It’s been a few months since Penguin 4.0 has released and the dust has settled, so let’s take a look at how this has changed offsite anchor text optimization.

    In this case study, I will examine 5 niches and will be taking a look at how the ideal anchor text distribution for a given niche has changed in a pre-and-post-Penguin 4.0 environment.

    These niches each contain live ranking websites that we manage at my company LeadSpring.  The test suite includes both affiliate sites of varying sizes (including a 1000+ page sample) and a local search website.

    Test Methodology: Determining the Niche-specific Target Anchor Text

    I’ll be doing a comparison of each niche’s average anchor text distribution before and after Penguin 4.0.

    The methodology can be summarized as follows…

    Step 1. Download anchor text data for the website in position #1 from Ahrefs Site Explorer

    Example: Ketogenic Diet

    Ahrefs Site Exploer Anchors Report
    Step 2. Categorize each anchor by # of referring domains and type
    anchors categorized
    Step 3. Create a pie chart of the anchor text distribution breakdown
    ketogenic pie

    Step 4. Repeat for sites #2-5
    Note: for sites that are hiding backlinks, I simply skipped over them for the purpose of this study.

    Step 5. Compute the average of sites #1-5 to determine the average anchor distribution for the niche
    The niche-specific target anchor text was then compared before and after Penguin 4.0’s release date.

    keto average

    Case Study 1: High Competition Affiliate Niche in the Home Improvement Space

    case 1

    SERP Reaction after Penguin Rollout

    This niche was shaken up pretty hard when Penguin eventually rolled out to this niche on October 29th, 2016.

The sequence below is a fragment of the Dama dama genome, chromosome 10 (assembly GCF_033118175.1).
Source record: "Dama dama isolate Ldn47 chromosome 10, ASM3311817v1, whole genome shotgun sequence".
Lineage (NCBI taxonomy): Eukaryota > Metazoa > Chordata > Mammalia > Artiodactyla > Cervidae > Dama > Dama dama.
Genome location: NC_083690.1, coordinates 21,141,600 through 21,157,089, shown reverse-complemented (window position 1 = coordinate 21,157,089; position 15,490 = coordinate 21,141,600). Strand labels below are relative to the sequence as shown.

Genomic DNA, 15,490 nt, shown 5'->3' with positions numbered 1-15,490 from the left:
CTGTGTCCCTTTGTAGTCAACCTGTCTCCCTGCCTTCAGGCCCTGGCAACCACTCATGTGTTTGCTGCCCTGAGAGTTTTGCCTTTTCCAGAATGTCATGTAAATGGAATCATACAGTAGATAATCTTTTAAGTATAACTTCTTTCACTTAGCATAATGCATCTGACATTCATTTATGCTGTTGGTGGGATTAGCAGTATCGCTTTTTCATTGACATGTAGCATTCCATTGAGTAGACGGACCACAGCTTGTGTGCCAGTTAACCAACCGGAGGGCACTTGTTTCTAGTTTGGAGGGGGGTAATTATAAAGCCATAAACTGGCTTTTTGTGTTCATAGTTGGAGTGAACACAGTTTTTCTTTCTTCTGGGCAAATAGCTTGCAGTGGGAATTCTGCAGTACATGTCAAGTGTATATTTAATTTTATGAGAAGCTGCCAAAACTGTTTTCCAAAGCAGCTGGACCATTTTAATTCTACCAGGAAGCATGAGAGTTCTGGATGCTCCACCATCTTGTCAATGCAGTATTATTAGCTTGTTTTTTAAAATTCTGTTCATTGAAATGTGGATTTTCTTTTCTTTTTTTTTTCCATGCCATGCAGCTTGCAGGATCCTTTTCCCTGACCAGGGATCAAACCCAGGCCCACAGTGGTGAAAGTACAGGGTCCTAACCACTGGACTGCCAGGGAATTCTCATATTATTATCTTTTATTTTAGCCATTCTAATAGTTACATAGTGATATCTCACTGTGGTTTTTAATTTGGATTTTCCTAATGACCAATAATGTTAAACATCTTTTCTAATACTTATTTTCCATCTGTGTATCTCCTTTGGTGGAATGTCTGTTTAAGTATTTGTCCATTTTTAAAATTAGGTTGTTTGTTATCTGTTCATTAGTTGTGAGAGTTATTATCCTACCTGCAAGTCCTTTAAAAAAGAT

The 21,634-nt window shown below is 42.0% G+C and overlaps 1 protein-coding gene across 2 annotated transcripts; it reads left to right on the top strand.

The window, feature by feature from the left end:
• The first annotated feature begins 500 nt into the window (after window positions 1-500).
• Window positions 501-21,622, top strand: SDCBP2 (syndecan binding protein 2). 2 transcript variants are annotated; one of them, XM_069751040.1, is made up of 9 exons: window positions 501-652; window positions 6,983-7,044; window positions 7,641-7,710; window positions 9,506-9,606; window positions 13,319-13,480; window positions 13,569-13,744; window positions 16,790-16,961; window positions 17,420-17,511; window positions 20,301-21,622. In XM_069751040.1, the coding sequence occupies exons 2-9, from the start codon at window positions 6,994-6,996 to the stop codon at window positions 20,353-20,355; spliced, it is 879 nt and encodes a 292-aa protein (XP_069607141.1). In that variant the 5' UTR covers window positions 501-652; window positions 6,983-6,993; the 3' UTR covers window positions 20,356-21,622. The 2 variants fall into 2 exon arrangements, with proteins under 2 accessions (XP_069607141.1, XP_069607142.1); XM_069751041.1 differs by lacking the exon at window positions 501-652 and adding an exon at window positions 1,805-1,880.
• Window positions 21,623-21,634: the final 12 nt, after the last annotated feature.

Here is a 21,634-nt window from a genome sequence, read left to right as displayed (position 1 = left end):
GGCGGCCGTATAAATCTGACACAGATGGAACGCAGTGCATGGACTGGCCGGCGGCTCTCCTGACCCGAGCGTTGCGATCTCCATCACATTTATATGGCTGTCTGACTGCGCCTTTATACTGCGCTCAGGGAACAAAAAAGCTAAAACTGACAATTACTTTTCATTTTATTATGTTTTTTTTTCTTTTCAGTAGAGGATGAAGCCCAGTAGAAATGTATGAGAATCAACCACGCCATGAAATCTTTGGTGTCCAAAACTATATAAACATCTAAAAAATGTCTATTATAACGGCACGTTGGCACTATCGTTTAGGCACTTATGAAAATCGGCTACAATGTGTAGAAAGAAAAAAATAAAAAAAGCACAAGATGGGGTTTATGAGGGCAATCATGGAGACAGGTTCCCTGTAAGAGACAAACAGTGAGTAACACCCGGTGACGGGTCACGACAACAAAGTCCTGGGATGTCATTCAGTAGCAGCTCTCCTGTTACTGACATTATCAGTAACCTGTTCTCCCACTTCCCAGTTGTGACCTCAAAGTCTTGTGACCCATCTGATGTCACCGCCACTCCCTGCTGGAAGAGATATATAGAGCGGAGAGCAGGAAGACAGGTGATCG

Our site was ranking steady at #1 for the previous 2 months and immediately took a plummet to #6 where it stayed for a few weeks while we diagnosed the issue.

    The new site that replaced ours was actually previously sitting at #5.  Sites that were previously at slots #3 and #4 vanished from page 1 entirely.

    By comparing the niche-specific anchor text distribution averages before and after the rollout, some definite patterns started to emerge.

    • A huge decrease in the average number of target anchors: -15%
    • Slight increase in the use of LSI synonyms: +4%
    • Brand + URL keywords increased significantly: +8%
    • Slight increase in topic anchors: +3%

    Diagnosis

    We can see that this SERP result was in desperate need of a Penguin visit.

    Websites, including ours, were getting away with aggressive 52% target anchor text for over a year.  I honestly wasn’t surprised when we tanked.

    Sites previously occupying #3 and #4, which I mentioned earlier were knocked off of page 1 entirely, had target anchor text ratios of 62% and 68%, respectively.  These two bad boys were largely responsible for throwing off the previous distribution’s average.

    Once Penguin stopped by, this aggression was diluted in favor of LSI, brand and URL anchors.

    We followed suit by removing our aggressive anchors from the links we had access to and replacing them with new LSI, brand and URL links. 

    Case Study 2: Foreign Affiliate (Brazil) in the Health and Wellness Space

    case 2

    SERP Reaction after Penguin Rollout

    Penguin caught up to this niche late in the roll out (November 13, 2016).

    We were, quite frankly, extremely surprised to see any fluctuations in this niche as the niche-specific anchor text distribution was well-rounded before the roll out.

    Personally, I like to push the envelope when it comes to optimization, but for this niche I was on my best behavior.

    Once Penguin hit, our site moved from #2 to #4 and the sites that moved up had one huge commonality: a high amount of local citations.

    Diagnosis

    We’ve diagnosed this issue to being a cause-and-effect relationship between two algorithms.